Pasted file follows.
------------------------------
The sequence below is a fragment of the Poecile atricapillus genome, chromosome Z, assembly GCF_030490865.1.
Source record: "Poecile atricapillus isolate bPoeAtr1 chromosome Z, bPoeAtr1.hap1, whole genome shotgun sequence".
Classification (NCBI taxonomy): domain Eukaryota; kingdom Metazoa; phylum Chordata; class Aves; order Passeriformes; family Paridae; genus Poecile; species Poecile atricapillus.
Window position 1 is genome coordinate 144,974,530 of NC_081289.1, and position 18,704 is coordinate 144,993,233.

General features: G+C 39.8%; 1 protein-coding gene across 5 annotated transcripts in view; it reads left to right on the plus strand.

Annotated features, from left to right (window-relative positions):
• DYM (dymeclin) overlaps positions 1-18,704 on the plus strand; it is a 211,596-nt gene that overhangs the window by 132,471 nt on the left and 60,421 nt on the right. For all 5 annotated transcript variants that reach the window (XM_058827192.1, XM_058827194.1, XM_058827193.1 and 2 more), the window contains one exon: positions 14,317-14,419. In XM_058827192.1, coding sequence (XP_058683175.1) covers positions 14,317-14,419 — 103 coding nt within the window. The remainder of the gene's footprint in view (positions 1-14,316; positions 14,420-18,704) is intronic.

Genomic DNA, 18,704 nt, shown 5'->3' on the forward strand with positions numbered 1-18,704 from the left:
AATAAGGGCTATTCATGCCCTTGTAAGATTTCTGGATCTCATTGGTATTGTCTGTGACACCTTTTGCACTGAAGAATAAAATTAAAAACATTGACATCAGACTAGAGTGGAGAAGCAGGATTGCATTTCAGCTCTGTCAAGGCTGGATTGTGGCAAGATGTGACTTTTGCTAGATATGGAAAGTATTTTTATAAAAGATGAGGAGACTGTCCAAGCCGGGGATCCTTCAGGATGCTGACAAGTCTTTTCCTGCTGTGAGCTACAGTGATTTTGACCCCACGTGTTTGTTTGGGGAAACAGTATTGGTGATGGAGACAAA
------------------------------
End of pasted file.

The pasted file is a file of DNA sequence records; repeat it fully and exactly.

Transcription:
The sequence below is a fragment of the Poecile atricapillus genome, chromosome Z, assembly GCF_030490865.1.
Source record: "Poecile atricapillus isolate bPoeAtr1 chromosome Z, bPoeAtr1.hap1, whole genome shotgun sequence".
Classification (NCBI taxonomy): domain Eukaryota; kingdom Metazoa; phylum Chordata; class Aves; order Passeriformes; family Paridae; genus Poecile; species Poecile atricapillus.
Window position 1 is genome coordinate 144,974,530 of NC_081289.1, and position 18,704 is coordinate 144,993,233.

General features: G+C 39.8%; 1 protein-coding gene across 5 annotated transcripts in view; it reads left to right on the plus strand.

Annotated features, from left to right (window-relative positions):
• DYM (dymeclin) overlaps positions 1-18,704 on the plus strand; it is a 211,596-nt gene that overhangs the window by 132,471 nt on the left and 60,421 nt on the right. For all 5 annotated transcript variants that reach the window (XM_058827192.1, XM_058827194.1, XM_058827193.1 and 2 more), the window contains one exon: positions 14,317-14,419. In XM_058827192.1, coding sequence (XP_058683175.1) covers positions 14,317-14,419 — 103 coding nt within the window. The remainder of the gene's footprint in view (positions 1-14,316; positions 14,420-18,704) is intronic.

Genomic DNA, 18,704 nt, shown 5'->3' on the forward strand with positions numbered 1-18,704 from the left:
AATAAGGGCTATTCATGCCCTTGTAAGATTTCTGGATCTCATTGGTATTGTCTGTGACACCTTTTGCACTGAAGAATAAAATTAAAAACATTGACATCAGACTAGAGTGGAGAAGCAGGATTGCATTTCAGCTCTGTCAAGGCTGGATTGTGGCAAGATGTGACTTTTGCTAGATATGGAAAGTATTTTTATAAAAGATGAGGAGACTGTCCAAGCCGGGGATCCTTCAGGATGCTGACAAGTCTTTTCCTGCTGTGAGCTACAGTGATTTTGACCCCACGTGTTTGTTTGGGGAAACAGTATTGGTGATGGAGACAAA